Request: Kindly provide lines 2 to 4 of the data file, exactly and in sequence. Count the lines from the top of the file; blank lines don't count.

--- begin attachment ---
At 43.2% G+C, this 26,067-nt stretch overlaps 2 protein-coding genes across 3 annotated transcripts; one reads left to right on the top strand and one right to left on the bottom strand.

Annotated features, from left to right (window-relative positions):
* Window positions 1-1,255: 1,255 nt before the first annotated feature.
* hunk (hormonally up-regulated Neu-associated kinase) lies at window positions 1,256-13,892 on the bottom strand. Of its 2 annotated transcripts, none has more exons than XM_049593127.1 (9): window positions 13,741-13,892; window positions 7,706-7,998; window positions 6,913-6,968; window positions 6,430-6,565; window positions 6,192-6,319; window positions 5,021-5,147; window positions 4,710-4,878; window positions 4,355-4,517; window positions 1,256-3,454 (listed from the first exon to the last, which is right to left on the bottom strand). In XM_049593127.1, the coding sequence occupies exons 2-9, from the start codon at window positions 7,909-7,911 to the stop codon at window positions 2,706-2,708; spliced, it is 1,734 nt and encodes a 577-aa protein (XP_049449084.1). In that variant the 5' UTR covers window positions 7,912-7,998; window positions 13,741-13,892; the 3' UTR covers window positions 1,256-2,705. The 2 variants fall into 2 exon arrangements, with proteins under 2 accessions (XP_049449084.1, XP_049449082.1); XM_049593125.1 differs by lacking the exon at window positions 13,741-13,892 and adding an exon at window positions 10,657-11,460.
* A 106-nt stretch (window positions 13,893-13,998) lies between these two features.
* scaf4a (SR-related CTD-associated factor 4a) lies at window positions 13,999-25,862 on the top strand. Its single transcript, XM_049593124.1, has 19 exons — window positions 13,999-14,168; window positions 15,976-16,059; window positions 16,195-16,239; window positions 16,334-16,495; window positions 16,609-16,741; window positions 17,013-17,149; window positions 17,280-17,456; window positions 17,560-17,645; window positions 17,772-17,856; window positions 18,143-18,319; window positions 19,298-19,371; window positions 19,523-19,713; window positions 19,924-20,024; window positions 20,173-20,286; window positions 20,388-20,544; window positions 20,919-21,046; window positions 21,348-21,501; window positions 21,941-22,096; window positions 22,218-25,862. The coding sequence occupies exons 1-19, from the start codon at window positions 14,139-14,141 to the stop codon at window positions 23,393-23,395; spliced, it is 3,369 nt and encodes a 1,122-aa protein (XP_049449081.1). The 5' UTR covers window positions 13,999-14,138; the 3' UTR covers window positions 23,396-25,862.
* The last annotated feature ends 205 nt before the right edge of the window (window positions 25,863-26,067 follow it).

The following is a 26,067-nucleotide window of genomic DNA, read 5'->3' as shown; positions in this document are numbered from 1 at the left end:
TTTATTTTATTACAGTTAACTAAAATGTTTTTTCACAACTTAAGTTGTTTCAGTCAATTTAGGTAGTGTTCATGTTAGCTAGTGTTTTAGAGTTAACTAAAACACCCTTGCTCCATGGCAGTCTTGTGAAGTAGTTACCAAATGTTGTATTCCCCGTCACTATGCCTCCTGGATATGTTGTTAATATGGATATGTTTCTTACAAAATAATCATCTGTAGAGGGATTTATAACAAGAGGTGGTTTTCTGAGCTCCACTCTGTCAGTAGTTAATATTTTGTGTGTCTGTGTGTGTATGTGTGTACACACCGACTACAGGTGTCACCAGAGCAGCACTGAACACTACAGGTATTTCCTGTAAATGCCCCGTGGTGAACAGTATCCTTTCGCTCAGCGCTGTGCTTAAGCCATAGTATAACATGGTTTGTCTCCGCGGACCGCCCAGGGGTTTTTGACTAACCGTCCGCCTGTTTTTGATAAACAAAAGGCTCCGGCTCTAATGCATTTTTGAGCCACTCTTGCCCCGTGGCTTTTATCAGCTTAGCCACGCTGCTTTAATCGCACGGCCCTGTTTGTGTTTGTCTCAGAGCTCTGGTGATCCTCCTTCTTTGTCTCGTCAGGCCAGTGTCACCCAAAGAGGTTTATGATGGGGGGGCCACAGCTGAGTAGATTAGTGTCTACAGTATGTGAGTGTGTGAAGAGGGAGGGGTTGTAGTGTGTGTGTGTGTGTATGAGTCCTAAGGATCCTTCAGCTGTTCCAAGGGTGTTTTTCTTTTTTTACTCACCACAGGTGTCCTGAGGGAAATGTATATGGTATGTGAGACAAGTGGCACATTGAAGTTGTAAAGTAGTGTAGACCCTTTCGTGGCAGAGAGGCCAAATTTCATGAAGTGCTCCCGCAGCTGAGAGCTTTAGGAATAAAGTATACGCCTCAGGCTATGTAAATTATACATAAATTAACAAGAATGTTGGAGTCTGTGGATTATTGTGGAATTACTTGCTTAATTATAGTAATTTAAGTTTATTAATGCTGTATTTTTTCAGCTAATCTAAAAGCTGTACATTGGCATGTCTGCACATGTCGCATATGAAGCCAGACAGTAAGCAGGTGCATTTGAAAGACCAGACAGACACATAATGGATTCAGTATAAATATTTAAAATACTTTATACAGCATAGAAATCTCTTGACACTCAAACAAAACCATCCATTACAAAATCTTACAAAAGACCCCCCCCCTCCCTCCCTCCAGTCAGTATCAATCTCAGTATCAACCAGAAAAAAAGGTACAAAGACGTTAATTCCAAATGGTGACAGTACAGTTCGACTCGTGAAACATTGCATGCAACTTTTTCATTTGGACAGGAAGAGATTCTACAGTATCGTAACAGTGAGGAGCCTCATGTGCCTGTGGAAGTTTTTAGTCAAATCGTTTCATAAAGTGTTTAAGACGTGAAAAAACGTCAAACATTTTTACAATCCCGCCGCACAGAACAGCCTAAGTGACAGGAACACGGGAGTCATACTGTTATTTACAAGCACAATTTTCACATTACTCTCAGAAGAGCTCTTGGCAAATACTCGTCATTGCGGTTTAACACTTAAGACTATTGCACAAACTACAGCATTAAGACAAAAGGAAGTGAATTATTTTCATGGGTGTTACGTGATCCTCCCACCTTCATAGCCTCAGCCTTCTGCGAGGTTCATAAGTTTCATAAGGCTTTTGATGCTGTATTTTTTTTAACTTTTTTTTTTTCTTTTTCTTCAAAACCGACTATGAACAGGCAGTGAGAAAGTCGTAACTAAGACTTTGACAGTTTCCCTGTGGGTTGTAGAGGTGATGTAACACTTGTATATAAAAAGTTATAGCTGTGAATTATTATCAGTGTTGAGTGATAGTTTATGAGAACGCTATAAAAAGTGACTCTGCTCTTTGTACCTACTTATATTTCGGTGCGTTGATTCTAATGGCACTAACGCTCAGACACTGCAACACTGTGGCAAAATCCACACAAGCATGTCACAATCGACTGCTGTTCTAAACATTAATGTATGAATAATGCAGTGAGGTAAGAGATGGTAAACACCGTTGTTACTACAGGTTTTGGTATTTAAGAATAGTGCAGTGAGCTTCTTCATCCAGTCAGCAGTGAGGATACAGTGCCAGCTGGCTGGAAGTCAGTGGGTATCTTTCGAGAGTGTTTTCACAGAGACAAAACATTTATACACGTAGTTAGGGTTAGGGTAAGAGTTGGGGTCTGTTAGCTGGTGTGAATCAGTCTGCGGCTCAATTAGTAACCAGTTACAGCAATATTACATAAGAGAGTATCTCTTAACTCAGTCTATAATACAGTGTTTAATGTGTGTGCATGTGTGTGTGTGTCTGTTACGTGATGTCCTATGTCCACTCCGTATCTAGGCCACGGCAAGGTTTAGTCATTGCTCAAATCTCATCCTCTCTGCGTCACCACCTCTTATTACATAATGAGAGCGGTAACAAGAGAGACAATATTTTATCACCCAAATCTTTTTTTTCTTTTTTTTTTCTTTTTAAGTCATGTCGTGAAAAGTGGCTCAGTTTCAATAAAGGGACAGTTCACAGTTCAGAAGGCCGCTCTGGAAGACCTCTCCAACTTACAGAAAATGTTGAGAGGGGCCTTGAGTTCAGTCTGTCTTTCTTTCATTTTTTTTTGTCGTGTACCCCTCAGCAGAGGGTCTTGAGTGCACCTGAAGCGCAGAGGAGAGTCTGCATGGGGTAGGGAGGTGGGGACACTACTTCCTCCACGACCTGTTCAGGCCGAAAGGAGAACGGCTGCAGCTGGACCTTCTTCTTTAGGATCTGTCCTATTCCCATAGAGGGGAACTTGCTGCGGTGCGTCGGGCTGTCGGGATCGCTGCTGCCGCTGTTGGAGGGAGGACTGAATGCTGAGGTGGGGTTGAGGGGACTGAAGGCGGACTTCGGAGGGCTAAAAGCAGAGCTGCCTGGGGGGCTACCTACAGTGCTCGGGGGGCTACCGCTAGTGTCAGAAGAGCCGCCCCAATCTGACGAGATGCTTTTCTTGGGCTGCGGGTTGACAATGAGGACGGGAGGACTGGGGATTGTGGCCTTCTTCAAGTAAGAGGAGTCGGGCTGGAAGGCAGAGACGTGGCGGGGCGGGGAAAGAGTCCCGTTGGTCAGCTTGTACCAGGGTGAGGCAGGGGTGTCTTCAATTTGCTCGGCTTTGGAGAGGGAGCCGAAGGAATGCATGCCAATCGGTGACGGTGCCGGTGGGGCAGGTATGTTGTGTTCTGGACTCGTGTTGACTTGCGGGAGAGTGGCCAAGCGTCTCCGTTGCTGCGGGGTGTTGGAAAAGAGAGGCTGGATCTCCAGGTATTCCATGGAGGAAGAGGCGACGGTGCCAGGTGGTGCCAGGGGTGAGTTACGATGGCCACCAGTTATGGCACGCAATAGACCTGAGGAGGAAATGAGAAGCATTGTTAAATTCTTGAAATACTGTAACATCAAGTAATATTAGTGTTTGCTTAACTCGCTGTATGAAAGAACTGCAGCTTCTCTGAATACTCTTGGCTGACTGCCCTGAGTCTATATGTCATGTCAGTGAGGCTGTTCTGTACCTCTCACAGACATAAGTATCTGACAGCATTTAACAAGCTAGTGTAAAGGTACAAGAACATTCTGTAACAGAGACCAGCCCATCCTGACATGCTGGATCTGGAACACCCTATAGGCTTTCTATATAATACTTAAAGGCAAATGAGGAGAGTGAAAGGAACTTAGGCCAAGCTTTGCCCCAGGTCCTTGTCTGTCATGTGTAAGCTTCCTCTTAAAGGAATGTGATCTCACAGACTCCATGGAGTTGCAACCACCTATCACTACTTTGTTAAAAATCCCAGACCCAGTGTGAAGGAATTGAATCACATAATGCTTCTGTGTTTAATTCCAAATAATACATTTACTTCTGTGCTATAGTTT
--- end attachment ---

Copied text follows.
Annotated features, from left to right (window-relative positions):
* Window positions 1-1,255: 1,255 nt before the first annotated feature.
* hunk (hormonally up-regulated Neu-associated kinase) lies at window positions 1,256-13,892 on the bottom strand. Of its 2 annotated transcripts, none has more exons than XM_049593127.1 (9): window positions 13,741-13,892; window positions 7,706-7,998; window positions 6,913-6,968; window positions 6,430-6,565; window positions 6,192-6,319; window positions 5,021-5,147; window positions 4,710-4,878; window positions 4,355-4,517; window positions 1,256-3,454 (listed from the first exon to the last, which is right to left on the bottom strand). In XM_049593127.1, the coding sequence occupies exons 2-9, from the start codon at window positions 7,909-7,911 to the stop codon at window positions 2,706-2,708; spliced, it is 1,734 nt and encodes a 577-aa protein (XP_049449084.1). In that variant the 5' UTR covers window positions 7,912-7,998; window positions 13,741-13,892; the 3' UTR covers window positions 1,256-2,705. The 2 variants fall into 2 exon arrangements, with proteins under 2 accessions (XP_049449084.1, XP_049449082.1); XM_049593125.1 differs by lacking the exon at window positions 13,741-13,892 and adding an exon at window positions 10,657-11,460.